I’ve recognized a pattern. Every time I leave a place I have a desire to spend time outdoors. I’m not sure what this means, subconsciously, but I can tell you how I feel after a twenty mile hike over the course of twenty-four hours.
I woke up this morning to the sound of Wu Tang’s “C.R.E.A.M.” as it is set to play on my phone’s notifications. I sat up, looked at my overweight pit bull, Wylie, and immediately started squeezing the swollen muscles in my back and neck. I had just slept for twelve hours straight, not realizing even where exactly I was, although all was familiar, from the coma-like rest I had just been held by. You see, on Sunday I woke up after only, maybe, two hours of continuous slumber. The feeling I felt that morning was something similar. It was the feeling I had when I left Chicago for Maine. It was the feeling I had when I left the farm for the Appalachian Trail. It was the feeling that struck again, Sunday morning, when I realized I was about to leave another place that I loved.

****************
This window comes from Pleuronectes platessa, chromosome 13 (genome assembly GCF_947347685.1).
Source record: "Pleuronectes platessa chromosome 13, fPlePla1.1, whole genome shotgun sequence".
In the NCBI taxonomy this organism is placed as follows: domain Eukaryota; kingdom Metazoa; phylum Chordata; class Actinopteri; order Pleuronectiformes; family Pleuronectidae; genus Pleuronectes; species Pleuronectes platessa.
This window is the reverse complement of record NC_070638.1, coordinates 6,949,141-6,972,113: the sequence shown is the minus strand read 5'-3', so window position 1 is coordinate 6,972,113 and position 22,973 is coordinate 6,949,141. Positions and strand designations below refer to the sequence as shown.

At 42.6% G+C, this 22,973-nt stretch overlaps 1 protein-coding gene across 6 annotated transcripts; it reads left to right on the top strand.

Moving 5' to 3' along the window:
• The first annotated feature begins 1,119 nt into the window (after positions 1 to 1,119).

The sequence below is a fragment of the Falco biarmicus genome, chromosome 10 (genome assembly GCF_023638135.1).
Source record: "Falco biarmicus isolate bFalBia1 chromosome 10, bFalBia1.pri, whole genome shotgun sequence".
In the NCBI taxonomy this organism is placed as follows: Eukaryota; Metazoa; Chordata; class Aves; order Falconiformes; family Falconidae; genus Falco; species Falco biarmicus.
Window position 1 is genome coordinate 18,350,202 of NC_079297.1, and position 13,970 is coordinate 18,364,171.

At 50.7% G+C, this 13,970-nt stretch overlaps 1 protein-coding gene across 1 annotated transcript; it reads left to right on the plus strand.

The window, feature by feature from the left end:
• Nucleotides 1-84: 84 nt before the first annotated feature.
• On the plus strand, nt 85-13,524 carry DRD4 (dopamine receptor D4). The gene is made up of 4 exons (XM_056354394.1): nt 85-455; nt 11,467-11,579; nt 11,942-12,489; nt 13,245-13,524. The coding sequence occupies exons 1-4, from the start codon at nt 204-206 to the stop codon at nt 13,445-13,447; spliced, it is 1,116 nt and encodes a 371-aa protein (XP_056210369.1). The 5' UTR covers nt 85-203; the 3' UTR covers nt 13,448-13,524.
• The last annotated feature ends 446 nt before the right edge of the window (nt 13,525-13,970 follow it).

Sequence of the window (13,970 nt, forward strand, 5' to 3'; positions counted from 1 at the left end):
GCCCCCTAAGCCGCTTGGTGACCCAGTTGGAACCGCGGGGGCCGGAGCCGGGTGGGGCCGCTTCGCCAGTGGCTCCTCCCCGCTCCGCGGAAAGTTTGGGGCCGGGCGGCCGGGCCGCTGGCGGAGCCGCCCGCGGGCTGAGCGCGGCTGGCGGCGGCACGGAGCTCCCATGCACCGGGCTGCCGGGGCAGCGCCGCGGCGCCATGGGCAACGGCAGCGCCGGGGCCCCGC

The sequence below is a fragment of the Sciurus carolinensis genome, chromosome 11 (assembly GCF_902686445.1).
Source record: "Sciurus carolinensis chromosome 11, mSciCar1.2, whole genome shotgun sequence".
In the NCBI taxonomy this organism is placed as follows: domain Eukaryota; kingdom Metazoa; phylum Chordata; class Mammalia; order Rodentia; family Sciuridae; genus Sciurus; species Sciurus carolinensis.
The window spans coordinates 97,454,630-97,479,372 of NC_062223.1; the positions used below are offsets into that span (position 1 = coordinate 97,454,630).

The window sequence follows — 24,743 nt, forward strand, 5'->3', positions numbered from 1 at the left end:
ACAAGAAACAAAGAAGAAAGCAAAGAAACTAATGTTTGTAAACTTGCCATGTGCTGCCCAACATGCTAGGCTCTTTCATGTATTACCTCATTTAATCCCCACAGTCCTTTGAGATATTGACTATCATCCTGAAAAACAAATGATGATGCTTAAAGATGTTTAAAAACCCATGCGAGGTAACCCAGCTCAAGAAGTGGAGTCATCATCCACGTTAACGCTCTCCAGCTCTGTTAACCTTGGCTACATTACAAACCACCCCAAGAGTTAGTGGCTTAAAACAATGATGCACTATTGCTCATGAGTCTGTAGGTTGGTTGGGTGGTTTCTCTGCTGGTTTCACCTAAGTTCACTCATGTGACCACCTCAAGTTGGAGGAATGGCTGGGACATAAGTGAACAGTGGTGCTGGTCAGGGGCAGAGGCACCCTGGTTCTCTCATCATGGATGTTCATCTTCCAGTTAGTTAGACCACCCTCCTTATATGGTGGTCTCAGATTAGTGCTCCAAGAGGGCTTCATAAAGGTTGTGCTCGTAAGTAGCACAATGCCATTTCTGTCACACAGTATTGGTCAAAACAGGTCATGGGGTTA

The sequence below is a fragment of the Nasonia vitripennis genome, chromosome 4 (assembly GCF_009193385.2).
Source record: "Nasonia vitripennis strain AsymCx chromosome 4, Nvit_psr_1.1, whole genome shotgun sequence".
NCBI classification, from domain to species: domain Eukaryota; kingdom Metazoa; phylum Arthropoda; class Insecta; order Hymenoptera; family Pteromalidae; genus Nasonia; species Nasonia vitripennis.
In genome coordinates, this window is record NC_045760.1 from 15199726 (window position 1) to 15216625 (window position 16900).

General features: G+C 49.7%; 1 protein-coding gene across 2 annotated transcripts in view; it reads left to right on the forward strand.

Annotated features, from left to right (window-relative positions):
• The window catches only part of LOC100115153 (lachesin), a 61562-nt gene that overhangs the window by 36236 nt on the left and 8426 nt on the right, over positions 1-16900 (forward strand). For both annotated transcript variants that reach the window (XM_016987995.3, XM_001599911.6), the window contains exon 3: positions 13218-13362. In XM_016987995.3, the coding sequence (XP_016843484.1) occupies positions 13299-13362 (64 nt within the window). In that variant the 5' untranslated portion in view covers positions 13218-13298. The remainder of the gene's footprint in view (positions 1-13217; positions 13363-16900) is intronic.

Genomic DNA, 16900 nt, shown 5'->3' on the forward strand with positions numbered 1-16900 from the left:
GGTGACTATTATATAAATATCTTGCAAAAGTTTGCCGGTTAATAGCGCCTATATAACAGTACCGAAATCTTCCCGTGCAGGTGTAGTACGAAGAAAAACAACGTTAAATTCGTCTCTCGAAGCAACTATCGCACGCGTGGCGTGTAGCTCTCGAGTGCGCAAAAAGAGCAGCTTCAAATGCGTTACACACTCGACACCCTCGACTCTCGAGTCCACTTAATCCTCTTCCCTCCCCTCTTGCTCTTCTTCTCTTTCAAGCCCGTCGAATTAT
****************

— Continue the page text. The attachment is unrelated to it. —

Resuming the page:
I think there is something to be said for the role the subconscious plays when going through change. Material change. Geographical change. Emotional change. I think when departing somewhere that has made you feel at home, you should say goodbye to more than just the people you come into contact with. You should say goodbye to the Earth that kept you safe during your time there.
Let’s cut all the hippie shit out. If you live like me, you eat with a responsibility. You create with a vision inspired by your surroundings.
And you have to make peace with that.
I went to the woods to tell Western Pennsylvania that I love her. I respect her. And I wish her the best.
“Man’s heart away from nature becomes hard.” -Standing Bear, Ponca tribe.